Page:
Operating the lights at one of D.C.’s most popular nightclubs is a Whitman student who will bring cutting-edge effects to Whitman’s talent show this week.
The technology will be new to Whitman, but not to junior Marcus De Paula, who runs lights for concerts at Club Dream. De Paula will go straight from school on Fridays to begin working, and on Saturdays will work from noon to 2-4 a.m.
“We’re using what’s called ‘intelligent lighting,’ [and] it’s one of the most impressive and technically intricate high school shows in the area,” said De Paula, describing a technology that uses computer-controlled lighting fixtures that have a 360-degree range of motion and can create patterns.
DE PAULA’S light will shine on a capella singers, ballet and modern dancers, a rock cover band, an original ska band and an original acoustic guitar performance.
The talent show is written, directed, advertised and performed by Whitman students.
“Everybody who is performing is extremely talented. It’s pretty selective to be in the show,” said director Mars Hannah, who said the 14 acts were among the 25 percent to make the cut during auditions. In his senior year, Hannah is running the annual production, in which he was once a performer and assistant director.
Between performances, Whitman students will perform skits with an “International Men of Mystery” theme. James Bond, Inspector Gadget, Nancy Drew, and, of course, Austin Powers will all make appearances.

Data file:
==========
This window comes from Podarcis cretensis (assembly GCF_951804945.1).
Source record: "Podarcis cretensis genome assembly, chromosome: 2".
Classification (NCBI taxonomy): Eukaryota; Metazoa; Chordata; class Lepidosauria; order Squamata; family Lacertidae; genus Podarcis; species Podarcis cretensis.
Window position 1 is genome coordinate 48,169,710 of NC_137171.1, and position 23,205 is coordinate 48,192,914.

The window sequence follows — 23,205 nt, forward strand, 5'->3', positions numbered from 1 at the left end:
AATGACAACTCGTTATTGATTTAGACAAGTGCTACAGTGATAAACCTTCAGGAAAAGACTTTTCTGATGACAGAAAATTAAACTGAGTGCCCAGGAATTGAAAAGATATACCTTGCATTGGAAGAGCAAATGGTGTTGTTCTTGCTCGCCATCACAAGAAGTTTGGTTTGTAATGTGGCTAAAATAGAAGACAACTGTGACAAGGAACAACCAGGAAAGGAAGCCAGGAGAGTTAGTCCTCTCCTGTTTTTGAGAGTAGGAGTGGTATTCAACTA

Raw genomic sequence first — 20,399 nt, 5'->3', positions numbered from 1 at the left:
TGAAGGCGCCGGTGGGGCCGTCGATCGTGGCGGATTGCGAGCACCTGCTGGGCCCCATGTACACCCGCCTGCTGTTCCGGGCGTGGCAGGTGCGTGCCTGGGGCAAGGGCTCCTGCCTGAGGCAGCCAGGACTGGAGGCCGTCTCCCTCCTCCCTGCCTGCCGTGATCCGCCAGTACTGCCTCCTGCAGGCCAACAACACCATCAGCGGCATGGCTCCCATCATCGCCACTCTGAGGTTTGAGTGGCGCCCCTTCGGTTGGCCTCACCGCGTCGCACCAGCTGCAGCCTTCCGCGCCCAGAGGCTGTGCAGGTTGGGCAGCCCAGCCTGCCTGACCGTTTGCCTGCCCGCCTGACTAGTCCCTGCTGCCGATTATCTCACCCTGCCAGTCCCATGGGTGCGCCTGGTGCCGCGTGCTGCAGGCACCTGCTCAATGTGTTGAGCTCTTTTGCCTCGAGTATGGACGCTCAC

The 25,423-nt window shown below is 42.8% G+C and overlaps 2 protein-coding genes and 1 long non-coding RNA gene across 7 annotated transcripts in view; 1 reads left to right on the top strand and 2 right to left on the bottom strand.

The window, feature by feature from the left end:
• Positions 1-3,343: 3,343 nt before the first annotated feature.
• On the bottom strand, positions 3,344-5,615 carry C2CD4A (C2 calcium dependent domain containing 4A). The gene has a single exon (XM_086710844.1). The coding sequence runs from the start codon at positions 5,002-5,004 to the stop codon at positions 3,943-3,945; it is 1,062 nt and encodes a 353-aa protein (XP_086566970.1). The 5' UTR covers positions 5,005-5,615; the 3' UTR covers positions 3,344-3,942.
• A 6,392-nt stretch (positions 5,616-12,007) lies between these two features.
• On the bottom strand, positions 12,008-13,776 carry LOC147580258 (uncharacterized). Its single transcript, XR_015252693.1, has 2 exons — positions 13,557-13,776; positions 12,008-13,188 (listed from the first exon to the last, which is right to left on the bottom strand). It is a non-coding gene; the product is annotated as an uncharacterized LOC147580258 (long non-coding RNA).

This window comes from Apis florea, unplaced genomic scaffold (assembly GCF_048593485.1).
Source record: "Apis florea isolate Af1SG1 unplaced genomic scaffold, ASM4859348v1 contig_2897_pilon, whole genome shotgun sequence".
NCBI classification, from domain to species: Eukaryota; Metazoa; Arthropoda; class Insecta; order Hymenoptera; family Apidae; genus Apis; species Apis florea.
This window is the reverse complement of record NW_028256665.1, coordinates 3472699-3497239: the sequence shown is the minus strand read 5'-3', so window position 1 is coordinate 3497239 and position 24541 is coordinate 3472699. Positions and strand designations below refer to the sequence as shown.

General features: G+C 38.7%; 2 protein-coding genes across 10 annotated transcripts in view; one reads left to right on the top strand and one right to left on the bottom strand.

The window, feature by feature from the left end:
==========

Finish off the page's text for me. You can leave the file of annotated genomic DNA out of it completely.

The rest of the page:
“We have a pretty wide array of everyone’s favorite spies,” said acting director Elizabeth Sczudlo. “We put the characters in a situation you wouldn’t ordinarily find them.”
“It all runs together, which makes it more than just a typical talent show,” said Hannah.
THE BANDS in the show range from the rock covers of Suburban Might, to punk band Halfway There, to ska band Down With the Supa.
Andrew Maury plays lead guitar for Suburban Might and is the talent show’s assistant director. His band will play Aerosmith’s “Sweet Emotion.”
“I like playing music that people are interested in hearing; we want to be a popular band,” said Maury.
With the hi-tech light system rented for a week and 14 disparate acts to coordinate Hannah said the preparation is intense, but he is excited about the production.
“I think the variety between the talent acts and the skits and the ability to watch [both] keeps the mind engaged,” he said.